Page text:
Coach, Inc. (COH) revenues and market share have been under pressure recently from newer rivals Michael Kors (KORS), Kate Spade (KATE), and Tory Burch, among others. Part of the reason—designs that haven’t quite resonated with consumers lately. Another part of the reason is that rivals like KORS have priced products slightly below Coach products. They’ve also resorted to deep discounts, which has cost Coach market share, as suggested in Part 4 of this series.
The design function is one of the most important of a fashion brand’s operations. At Coach (COH), products are conceptualized by its New York-based design team. The team also directs the design of all Coach products.
Collaboration between the design, merchandising, and sourcing teams is essential to executing design concepts that are consistent with the brand’s strategic objectives. While the sourcing teams source materials for products, merchandisers analyze sales and fashion trends and communicate these to the design teams. This helps with formulating designs for the season’s fashion lines. Merchandisers also try to maximize sales across channels by constantly analyzing, editing, adding, and discontinuing products.
Coach’s designers and merchandisers also need to communicate brand direction to licensees as well, so that they’ll address the target market for which the products are intended.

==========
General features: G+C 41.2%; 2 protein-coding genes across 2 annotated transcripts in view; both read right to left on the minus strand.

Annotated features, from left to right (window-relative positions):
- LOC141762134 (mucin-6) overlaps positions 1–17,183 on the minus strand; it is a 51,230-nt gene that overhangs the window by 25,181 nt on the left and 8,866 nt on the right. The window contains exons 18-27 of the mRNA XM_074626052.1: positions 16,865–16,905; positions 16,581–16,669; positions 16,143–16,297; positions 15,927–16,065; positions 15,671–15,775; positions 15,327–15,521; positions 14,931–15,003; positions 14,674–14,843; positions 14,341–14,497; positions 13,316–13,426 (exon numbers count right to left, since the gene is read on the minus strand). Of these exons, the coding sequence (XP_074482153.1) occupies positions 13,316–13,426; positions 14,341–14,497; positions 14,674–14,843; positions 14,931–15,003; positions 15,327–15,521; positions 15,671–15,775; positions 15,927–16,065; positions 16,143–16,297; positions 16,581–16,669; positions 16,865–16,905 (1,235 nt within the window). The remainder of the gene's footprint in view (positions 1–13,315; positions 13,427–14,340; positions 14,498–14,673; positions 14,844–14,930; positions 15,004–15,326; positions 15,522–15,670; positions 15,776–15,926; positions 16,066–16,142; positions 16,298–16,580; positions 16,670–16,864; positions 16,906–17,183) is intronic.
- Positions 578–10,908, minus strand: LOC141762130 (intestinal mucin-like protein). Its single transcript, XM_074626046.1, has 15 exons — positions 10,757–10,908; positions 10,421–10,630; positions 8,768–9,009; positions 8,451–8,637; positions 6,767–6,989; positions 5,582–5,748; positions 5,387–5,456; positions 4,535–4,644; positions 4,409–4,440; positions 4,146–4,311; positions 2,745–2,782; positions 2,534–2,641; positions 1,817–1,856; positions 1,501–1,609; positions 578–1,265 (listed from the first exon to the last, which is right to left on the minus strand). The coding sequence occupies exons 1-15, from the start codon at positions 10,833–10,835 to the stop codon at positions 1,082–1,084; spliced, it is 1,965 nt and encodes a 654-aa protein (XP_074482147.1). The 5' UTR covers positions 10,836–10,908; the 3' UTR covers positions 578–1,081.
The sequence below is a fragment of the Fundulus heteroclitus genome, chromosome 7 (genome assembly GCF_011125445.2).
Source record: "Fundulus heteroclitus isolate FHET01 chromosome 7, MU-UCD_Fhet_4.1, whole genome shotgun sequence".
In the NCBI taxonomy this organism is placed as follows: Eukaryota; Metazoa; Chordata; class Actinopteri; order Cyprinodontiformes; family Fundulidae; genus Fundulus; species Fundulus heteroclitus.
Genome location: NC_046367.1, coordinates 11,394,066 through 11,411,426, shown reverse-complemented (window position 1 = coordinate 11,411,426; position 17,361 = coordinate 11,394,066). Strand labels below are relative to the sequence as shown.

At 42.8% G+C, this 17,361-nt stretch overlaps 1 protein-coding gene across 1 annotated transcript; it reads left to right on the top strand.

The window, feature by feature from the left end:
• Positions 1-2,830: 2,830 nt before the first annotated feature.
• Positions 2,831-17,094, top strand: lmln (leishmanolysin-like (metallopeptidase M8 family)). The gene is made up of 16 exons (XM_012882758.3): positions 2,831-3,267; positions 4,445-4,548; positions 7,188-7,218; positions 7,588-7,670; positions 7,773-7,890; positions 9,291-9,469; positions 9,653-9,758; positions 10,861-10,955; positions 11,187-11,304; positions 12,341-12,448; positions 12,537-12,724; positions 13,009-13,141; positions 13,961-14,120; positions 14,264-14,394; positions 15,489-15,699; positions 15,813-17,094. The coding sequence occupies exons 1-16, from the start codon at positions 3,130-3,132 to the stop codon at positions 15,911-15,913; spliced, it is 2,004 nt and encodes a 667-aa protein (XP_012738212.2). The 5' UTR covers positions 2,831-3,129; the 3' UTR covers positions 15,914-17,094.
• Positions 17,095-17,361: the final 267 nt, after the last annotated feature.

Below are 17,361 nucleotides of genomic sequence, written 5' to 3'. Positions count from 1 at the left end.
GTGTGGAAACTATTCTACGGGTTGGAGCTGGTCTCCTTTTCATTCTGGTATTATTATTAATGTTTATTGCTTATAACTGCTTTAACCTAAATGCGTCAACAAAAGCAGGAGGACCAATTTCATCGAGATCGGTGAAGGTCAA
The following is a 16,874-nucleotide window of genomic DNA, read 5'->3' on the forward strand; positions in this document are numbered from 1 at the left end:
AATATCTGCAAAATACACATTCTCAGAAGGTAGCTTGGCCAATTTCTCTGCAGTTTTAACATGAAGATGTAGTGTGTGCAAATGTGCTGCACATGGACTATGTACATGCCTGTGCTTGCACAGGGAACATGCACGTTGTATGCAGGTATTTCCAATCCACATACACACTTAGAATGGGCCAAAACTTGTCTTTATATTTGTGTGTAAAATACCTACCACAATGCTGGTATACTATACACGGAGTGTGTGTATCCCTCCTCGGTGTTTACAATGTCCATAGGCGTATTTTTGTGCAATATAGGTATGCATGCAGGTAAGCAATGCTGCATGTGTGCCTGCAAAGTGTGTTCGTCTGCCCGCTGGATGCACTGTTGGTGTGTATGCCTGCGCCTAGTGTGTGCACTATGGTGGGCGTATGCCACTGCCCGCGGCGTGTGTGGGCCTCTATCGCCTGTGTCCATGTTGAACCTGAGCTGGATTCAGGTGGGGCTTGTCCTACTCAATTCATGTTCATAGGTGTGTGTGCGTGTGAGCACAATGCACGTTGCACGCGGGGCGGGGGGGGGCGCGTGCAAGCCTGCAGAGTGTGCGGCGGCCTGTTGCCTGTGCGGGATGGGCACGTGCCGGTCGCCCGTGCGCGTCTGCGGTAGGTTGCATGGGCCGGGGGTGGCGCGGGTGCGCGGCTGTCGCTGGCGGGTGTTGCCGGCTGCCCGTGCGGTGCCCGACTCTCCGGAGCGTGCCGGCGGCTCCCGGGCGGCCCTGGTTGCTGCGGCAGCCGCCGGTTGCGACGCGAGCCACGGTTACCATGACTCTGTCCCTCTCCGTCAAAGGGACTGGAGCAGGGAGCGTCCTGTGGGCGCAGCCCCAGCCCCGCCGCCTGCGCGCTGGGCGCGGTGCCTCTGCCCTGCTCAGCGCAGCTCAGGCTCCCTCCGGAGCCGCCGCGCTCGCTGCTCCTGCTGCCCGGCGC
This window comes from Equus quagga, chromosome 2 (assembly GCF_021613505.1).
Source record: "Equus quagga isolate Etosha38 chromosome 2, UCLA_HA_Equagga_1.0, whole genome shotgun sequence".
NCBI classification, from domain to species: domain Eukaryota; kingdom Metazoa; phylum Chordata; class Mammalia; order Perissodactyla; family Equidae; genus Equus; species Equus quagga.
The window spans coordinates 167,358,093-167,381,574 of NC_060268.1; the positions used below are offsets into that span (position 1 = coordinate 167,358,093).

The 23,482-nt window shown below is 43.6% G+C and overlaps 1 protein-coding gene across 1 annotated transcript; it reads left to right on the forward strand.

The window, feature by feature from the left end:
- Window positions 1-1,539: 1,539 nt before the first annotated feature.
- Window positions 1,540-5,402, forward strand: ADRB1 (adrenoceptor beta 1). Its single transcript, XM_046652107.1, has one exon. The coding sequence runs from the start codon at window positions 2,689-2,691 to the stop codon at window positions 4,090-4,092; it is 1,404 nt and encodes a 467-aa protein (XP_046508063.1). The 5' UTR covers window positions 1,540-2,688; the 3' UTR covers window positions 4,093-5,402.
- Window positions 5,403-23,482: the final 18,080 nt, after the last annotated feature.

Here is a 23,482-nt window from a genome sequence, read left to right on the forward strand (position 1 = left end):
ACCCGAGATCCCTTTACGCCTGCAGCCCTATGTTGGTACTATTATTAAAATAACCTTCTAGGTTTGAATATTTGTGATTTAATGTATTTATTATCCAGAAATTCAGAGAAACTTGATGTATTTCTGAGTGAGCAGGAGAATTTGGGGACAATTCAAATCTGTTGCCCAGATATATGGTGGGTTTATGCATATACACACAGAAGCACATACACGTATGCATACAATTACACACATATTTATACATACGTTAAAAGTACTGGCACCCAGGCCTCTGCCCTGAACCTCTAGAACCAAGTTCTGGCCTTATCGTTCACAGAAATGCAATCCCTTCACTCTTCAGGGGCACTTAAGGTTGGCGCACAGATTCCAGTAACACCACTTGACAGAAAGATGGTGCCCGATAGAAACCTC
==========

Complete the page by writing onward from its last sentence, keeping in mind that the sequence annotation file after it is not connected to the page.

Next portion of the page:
Last year, the company made a number of changes to its management and design teams. In early 2014, a new chief executive officer, Victor Luis, took over from Lew Frankfort, who’d been CEO since 1995.
Enter Stuart Vevers
In Q1 of fiscal 2014, the company recruited Stuart Vevers as executive creative director. Vevers is former executive creative director of Spanish fashion leather house Loewe, a brand that’s owned by LVMH (MC.PA) (LVMUY). He’s also done stints at Mulberry, Calvin Klein (PVH), Bottega Veneta, and Givenchy.
In 2014, Coach undertook a number of design initiatives including presenting at New York Fashion Week in February 2014 for the first time. It also launched the new Stuart Vevers collection in fall 2014.
Coach has also made a number of changes to its brand positioning, including pushing newer and pricier handbags. Handbags costing over $400 represented 30% of handbag sales in 1Q 2015,[1. Fiscal year ending June 30, 2015, quarter ending September 27, 2014] compared to 21% a year ago. It’s also ended the practice of too many flash sales—from three per week to a target of about one per month, by year end fiscal 2015.